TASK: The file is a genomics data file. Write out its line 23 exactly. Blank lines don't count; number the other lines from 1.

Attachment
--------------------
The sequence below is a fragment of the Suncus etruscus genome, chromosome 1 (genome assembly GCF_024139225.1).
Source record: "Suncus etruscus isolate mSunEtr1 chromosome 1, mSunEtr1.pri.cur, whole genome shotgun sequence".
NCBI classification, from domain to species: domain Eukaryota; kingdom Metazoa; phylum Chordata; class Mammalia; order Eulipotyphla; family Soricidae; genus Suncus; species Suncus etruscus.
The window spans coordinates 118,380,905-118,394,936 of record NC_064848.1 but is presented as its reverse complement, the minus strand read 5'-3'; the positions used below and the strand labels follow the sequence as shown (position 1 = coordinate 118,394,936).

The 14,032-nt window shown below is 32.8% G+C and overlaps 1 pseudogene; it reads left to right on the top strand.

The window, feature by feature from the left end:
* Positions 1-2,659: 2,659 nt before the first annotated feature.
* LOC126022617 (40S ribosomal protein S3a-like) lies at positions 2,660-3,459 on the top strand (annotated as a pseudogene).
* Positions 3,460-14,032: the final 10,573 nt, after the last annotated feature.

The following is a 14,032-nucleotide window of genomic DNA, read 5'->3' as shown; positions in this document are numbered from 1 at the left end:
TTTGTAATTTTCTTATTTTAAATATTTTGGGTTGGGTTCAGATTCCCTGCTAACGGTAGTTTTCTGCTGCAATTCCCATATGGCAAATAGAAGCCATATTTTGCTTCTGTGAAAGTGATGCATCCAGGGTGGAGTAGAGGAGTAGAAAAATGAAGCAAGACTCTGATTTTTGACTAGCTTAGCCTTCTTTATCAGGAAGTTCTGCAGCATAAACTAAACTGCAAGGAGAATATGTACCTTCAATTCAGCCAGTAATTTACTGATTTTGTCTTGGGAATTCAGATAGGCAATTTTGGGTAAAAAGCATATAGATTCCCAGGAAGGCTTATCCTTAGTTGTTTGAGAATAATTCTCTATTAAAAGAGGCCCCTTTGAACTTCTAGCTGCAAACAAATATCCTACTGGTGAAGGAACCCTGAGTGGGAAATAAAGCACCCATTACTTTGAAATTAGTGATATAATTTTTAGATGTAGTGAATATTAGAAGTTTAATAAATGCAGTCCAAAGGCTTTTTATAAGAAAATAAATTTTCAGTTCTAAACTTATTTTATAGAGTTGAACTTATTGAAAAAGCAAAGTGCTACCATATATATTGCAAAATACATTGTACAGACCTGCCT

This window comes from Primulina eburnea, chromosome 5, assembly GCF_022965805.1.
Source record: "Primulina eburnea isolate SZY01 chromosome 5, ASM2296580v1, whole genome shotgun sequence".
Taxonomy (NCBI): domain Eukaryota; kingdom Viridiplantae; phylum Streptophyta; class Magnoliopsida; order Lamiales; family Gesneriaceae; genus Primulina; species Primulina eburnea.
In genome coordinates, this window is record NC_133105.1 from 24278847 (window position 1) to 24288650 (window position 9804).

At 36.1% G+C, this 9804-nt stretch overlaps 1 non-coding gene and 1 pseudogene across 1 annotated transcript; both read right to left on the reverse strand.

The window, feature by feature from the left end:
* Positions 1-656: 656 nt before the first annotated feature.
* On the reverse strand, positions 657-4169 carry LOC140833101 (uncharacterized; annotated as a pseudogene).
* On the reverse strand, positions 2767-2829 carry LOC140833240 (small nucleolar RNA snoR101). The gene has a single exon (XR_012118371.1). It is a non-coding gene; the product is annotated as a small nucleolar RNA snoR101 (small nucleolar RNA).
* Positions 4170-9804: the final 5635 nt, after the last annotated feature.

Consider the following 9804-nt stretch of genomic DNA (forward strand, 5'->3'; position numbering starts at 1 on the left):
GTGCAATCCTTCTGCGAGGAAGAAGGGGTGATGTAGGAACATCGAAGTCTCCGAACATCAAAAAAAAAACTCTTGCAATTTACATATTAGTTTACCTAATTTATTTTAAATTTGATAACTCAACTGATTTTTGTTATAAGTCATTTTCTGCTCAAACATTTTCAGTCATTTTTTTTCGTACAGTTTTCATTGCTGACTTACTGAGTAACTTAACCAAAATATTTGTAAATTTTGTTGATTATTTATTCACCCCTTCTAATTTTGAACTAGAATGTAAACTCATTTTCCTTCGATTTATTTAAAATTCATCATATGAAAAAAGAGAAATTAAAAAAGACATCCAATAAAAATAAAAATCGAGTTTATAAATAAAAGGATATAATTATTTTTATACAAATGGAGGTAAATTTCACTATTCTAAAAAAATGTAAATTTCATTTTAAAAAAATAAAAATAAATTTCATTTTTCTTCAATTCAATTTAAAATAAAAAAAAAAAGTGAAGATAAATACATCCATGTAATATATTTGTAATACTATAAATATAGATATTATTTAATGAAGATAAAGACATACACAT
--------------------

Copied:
GTGCAATCCTTCTGCGAGGAAGAAGGGGTGATGTAGGAACATCGAAGTCTCCGAACATCAAAAAAAAAACTCTTGCAATTTACATATTAGTTTACCTAATTTATTTTAAATTTGATAACTCAACTGATTTTTGTTATAAGTCATTTTCTGCTCAAACATTTTCAGTCATTTTTTTTCGTACAGTTTTCATTGCTGACTTACTGAGTAACTTAACCAAAATATTTGTAAATTTTGTTGATTATTTATTCACCCCTTCTAATTTTGAACTAGAATGTAAACTCATTTTCCTTCGATTTATTTAAAATTCATCATATGAAAAAAGAGAAATTAAAAAAGACATCCAATAAAAATAAAAATCGAGTTTATAAATAAAAGGATATAATTATTTTTATACAAATGGAGGTAAATTTCACTATTCTAAAAAAATGTAAATTTCATTTTAAAAAAATAAAAATAAATTTCATTTTTCTTCAATTCAATTTAAAATAAAAAAAAAAAGTGAAGATAAATACATCCATGTAATATATTTGTAATACTATAAATATAGATATTATTTAATGAAGATAAAGACATACACAT